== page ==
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While the overwhelming majority of parents in the U.S. get their children vaccinated according to schedule, about 1 percent of children do not receive any vaccines, leaving them at the risk of contracting serious, even deadly, diseases.
According to the federal Centers for Disease Control and Prevention (CDC), from January through mid-October of this year, about 32,000 cases of whooping cough were reported, along with 16 deaths, most of them infants.
In addition, every fall, thousands of children are barred from starting classes because their immunization records are not up to date.
Some parents balk at vaccinations and shots for mumps, measles and other typical childhood illnesses as unnecessary or potentially dangerous because of possible allergic reactions. And there is no federal vaccination requirement, but each state has regulations, all 50 states require certain vaccinations for children entering public schools for all or most of the following diseases: mumps, measles, rubella, diphtheria, pertussis (whooping cough), tetanus, and polio.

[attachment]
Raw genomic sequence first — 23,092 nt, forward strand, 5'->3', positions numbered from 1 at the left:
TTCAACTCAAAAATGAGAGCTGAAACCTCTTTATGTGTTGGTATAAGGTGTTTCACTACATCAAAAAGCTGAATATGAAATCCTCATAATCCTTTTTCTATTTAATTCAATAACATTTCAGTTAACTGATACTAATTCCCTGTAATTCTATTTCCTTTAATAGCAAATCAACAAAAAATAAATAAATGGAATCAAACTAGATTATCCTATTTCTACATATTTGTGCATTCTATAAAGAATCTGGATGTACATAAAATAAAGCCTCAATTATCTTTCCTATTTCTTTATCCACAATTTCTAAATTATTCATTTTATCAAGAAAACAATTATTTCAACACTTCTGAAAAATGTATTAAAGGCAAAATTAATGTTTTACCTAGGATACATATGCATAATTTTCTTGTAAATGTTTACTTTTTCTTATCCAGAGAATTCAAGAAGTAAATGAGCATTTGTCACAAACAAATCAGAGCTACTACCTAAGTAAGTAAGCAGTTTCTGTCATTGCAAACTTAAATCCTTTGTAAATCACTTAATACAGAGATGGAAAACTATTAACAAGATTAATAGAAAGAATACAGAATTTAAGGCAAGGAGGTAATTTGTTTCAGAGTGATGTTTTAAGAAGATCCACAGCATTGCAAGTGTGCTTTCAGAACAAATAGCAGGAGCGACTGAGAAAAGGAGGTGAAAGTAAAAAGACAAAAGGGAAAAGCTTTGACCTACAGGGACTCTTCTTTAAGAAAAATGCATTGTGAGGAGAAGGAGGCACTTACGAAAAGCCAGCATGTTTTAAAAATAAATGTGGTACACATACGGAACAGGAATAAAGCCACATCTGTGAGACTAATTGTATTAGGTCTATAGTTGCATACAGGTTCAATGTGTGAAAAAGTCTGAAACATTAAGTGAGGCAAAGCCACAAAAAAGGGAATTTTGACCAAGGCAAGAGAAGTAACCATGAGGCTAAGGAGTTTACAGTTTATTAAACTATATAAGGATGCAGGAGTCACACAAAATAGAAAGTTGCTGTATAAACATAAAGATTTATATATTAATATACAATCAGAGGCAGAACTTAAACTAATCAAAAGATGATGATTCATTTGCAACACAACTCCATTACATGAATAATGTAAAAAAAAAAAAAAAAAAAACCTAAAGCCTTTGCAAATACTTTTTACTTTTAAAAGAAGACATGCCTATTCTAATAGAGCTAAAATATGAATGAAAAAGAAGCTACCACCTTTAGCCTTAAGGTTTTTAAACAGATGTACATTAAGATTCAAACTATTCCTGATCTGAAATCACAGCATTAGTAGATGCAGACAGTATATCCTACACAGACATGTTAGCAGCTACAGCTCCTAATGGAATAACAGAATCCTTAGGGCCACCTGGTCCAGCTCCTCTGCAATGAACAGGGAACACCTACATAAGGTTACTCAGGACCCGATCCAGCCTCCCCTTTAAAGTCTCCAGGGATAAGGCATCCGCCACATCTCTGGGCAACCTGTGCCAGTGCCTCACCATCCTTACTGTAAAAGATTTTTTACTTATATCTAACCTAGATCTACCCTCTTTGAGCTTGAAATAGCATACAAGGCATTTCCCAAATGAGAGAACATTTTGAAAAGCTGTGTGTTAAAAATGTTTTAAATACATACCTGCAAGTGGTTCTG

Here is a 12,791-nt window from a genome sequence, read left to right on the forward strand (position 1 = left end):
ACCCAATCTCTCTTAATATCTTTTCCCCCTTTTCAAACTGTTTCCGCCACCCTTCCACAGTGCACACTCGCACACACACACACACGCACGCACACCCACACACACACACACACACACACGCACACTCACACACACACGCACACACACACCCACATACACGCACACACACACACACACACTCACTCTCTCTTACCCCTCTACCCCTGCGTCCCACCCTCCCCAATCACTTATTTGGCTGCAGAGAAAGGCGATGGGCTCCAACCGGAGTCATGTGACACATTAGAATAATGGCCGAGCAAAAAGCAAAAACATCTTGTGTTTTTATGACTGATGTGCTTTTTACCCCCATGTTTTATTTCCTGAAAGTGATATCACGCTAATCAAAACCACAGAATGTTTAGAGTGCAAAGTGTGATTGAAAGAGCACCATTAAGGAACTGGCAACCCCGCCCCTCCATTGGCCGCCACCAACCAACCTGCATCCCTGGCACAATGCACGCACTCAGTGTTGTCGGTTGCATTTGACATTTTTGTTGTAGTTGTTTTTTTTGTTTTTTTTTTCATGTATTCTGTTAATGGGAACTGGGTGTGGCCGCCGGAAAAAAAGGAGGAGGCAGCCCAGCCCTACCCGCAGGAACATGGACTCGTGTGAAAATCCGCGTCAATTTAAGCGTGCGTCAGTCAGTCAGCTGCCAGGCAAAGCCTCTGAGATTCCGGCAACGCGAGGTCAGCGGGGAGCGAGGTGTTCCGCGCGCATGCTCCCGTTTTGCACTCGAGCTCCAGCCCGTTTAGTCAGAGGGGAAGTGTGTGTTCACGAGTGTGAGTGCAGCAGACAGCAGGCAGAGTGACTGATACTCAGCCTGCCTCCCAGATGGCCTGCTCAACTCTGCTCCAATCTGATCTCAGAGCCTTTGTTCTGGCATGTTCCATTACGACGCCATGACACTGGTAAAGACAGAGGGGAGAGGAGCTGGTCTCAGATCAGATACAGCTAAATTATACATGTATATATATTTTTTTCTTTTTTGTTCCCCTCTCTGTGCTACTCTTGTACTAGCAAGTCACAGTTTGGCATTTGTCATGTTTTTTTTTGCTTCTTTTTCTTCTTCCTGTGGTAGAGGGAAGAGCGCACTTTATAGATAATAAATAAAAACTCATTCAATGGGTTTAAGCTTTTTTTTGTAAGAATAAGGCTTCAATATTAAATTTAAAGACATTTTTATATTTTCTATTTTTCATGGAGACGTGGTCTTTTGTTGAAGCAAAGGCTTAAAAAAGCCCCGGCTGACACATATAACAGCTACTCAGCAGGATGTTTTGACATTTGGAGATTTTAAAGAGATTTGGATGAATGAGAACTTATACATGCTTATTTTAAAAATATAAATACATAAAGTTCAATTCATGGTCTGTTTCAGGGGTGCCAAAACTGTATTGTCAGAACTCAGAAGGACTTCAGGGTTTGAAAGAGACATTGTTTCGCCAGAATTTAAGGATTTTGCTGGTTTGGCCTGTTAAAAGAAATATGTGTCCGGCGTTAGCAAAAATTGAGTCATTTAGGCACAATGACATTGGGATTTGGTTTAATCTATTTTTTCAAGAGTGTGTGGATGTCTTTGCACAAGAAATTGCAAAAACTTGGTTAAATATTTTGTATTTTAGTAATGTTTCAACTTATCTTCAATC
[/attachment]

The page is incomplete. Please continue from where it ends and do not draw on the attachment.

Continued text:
Parents and guardians should keep a copy of children’s vaccination records, including a list of the dates they received their shots and when renewals are required. This is especially important if your child does not have a regular pediatrician or if you have changed doctors. Files do not always get transferred from one doctor to another in a timely manner and while your copy may not be considered an official file, it serves as an indicator to the school that you have been keeping up with the shots and it gives you a starting place to call to request records be sent to the school and your new doctor.
The CDC provides a list of vaccination requirements by state.
Dr. Iyabode Akinsanya-Beysolow, a Medical Officer in the Education, Information and Partnership Branch of the National Center for Immunization and Respiratory Diseases at the CDC, is part of a program to provide continuing education to health care providers about immunizations and encourage them to urge patients to get their children vaccinated.